SunFlower Child

#SunFlowerChild depicts a day in the life of an inner-city girl. While playing with her friends at the park, pool, and her front yard, the girls protect and love their skin, and use the sun as nourishment to grow, just like sunflowers.

Share Sunshine with your SunFlower

Children's book promoting representation, sun-safety and use of sunscreen, and black girlhood

Celebrating Black Girlhood

SunFlower Child depicts a day in the life of an inner-city girl. While playing with her friends at the park, pool, and her front yard, the girls protect and love their skin, and use the sun as nourishment to grow, just like sunflowers. 

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Representation that Matters

SunFlower Child highlights characters that vary in skin tone providing representation for little girls everywhere. The book also supports vocabulary building with a words to know page that gives comprehensible definitions of words like melanin and sunscreen. 

Nearly 5 million people are treated for skin cancer each year in the United States. Most skin cancers can be prevented and SunFlower Child, spurred from published research helps children learn about sun safety and use of sunscreen.

I bought the book for my friend's daughter. She is soooo in love with the story and the illustrations. It was a great book to introduce her to reading. The story and drawings are very engaging. Excellent! Besides... the book arrived sooner than expected. HIGHLY recommend it!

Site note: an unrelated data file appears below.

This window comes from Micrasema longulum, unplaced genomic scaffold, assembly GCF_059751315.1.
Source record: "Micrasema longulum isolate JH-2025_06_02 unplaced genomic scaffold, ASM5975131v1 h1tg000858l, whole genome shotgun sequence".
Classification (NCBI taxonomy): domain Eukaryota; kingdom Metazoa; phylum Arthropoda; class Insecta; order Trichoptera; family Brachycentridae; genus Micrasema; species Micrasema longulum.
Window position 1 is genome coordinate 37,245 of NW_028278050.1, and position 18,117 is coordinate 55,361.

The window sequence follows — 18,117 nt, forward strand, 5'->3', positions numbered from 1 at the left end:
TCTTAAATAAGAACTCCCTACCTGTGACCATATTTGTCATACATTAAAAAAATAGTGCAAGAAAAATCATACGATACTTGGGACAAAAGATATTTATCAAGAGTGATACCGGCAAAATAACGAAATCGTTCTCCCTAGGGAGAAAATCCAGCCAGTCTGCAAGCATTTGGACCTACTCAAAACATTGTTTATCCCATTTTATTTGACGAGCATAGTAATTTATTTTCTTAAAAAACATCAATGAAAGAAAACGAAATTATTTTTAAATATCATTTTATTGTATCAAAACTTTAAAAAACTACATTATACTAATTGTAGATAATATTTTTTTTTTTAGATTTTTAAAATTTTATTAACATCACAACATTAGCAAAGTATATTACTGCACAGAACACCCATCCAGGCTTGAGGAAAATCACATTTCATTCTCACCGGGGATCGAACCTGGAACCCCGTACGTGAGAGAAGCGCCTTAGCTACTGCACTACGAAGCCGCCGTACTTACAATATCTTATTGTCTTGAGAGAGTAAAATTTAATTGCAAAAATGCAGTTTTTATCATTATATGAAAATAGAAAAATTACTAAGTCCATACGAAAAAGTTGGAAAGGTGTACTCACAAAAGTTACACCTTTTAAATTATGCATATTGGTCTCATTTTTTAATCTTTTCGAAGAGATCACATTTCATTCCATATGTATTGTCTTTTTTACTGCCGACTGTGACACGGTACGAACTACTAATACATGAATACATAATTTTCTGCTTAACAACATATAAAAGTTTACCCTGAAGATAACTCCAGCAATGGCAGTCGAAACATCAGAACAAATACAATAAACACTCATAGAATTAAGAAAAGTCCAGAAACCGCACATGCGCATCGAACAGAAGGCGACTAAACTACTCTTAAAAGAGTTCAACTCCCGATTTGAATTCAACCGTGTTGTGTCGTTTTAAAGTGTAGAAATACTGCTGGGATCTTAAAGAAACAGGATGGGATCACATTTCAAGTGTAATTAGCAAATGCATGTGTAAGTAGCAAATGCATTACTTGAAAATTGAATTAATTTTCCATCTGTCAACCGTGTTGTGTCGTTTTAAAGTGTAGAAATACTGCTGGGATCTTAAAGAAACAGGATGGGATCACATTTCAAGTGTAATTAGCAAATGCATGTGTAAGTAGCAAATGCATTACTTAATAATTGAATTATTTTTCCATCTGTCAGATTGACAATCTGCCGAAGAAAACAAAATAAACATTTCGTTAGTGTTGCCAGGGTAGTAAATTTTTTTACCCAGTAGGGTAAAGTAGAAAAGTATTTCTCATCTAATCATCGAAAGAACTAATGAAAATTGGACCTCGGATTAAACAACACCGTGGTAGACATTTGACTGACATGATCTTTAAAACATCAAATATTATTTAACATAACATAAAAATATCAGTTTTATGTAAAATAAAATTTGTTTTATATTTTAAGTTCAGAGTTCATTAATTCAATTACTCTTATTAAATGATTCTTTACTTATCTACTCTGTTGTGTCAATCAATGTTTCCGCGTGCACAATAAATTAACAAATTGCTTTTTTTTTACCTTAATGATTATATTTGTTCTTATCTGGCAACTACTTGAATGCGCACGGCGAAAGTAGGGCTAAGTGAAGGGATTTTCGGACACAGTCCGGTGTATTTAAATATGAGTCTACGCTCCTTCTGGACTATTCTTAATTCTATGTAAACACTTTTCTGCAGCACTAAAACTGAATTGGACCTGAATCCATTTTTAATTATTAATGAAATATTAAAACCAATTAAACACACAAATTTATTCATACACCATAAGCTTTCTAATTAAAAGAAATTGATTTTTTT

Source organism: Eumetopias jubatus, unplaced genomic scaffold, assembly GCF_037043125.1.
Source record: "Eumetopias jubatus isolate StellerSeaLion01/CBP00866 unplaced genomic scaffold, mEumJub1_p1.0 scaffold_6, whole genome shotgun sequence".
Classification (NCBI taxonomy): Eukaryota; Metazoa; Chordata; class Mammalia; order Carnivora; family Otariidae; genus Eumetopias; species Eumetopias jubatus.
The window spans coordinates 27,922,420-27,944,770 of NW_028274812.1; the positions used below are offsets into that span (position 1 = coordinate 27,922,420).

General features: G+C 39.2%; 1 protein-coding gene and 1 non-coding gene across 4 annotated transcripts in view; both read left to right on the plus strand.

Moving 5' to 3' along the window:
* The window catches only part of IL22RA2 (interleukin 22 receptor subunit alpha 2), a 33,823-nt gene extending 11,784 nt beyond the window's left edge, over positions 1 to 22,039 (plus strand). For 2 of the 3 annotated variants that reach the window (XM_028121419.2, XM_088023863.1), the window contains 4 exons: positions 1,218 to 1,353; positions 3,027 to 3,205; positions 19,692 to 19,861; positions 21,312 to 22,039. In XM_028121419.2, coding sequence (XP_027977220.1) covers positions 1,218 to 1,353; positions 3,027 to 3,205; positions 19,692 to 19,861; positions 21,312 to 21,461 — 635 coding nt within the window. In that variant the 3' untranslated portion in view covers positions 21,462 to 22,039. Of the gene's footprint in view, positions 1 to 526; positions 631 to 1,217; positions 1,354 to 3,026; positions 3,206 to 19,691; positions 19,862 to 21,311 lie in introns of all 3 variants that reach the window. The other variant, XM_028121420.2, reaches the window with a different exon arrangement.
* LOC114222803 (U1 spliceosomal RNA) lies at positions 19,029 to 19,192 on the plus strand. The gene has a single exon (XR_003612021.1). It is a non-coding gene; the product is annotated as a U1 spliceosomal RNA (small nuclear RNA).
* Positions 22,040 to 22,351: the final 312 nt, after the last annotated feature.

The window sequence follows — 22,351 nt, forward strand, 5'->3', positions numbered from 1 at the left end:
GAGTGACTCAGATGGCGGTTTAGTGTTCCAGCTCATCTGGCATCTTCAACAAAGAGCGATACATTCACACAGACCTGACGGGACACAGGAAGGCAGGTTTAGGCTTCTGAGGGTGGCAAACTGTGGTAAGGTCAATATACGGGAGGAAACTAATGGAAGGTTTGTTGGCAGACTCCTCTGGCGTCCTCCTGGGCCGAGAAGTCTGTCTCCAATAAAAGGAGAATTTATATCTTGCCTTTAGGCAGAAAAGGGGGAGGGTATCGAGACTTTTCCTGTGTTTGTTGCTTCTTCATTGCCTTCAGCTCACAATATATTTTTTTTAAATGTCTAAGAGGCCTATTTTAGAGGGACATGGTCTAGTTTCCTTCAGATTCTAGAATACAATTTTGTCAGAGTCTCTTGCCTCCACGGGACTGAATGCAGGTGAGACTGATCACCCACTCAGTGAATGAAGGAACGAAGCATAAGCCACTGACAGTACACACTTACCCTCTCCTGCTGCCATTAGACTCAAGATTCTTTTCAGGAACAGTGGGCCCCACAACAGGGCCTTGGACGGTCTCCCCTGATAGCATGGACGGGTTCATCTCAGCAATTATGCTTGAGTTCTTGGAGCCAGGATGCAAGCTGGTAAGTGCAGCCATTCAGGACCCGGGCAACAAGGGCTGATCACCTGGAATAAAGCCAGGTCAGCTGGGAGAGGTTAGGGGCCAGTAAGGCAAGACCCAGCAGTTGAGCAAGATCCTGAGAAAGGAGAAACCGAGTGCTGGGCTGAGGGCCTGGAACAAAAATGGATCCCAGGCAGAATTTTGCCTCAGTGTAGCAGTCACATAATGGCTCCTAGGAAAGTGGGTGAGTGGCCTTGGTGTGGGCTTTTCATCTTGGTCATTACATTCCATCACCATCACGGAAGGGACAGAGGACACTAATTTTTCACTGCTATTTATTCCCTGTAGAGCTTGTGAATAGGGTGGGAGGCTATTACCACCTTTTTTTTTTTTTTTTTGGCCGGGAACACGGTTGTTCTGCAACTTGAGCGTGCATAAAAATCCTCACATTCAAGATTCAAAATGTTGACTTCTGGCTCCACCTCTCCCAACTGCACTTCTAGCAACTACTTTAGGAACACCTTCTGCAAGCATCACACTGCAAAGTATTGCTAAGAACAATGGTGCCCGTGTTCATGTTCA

Dr. Maria Ines Marino (Professor)

This is a great book! It came very quickly. My daughter loves it and wants me to read it to her over and over again.

Hikeen Carr (Dad)

Our young people should [be] exposed to our culture. To see ourselves in the literary works of others; to uplift our brown skin girls and boys. To think that there will be a piece of Little Haiti and Liberty City out there...This book is AWESOME!!! Kid tested, Aunty approved. Support this work of black girl magic.

Jovanie George (Aunt)

Sunny Socially-Distanced Reading

SunFlowers Blooming in Little Haiti

Little SunFlowers gathered with excitement to read SunFlower Child. They were encouraged to play in the sun while wearing the appropriate sunscreen and staying hydrated. We celebrated their melanin and planted sunflowers to beautify the community and symbolically represent their growth, followed by affirmations to affirm their beauty.

The event was sponsored by the Angel B. Wilson and Fathership Foundations and set up designed by Tranise McDaniel Designs. Photography by Willie F. Photography.

  • See SunFlower Child Featured on Black Enterprise and More!

  • As Seen on NBC6 News

See SunFlower Child Featured on Black Enterprise and More!

As Seen on NBC6 News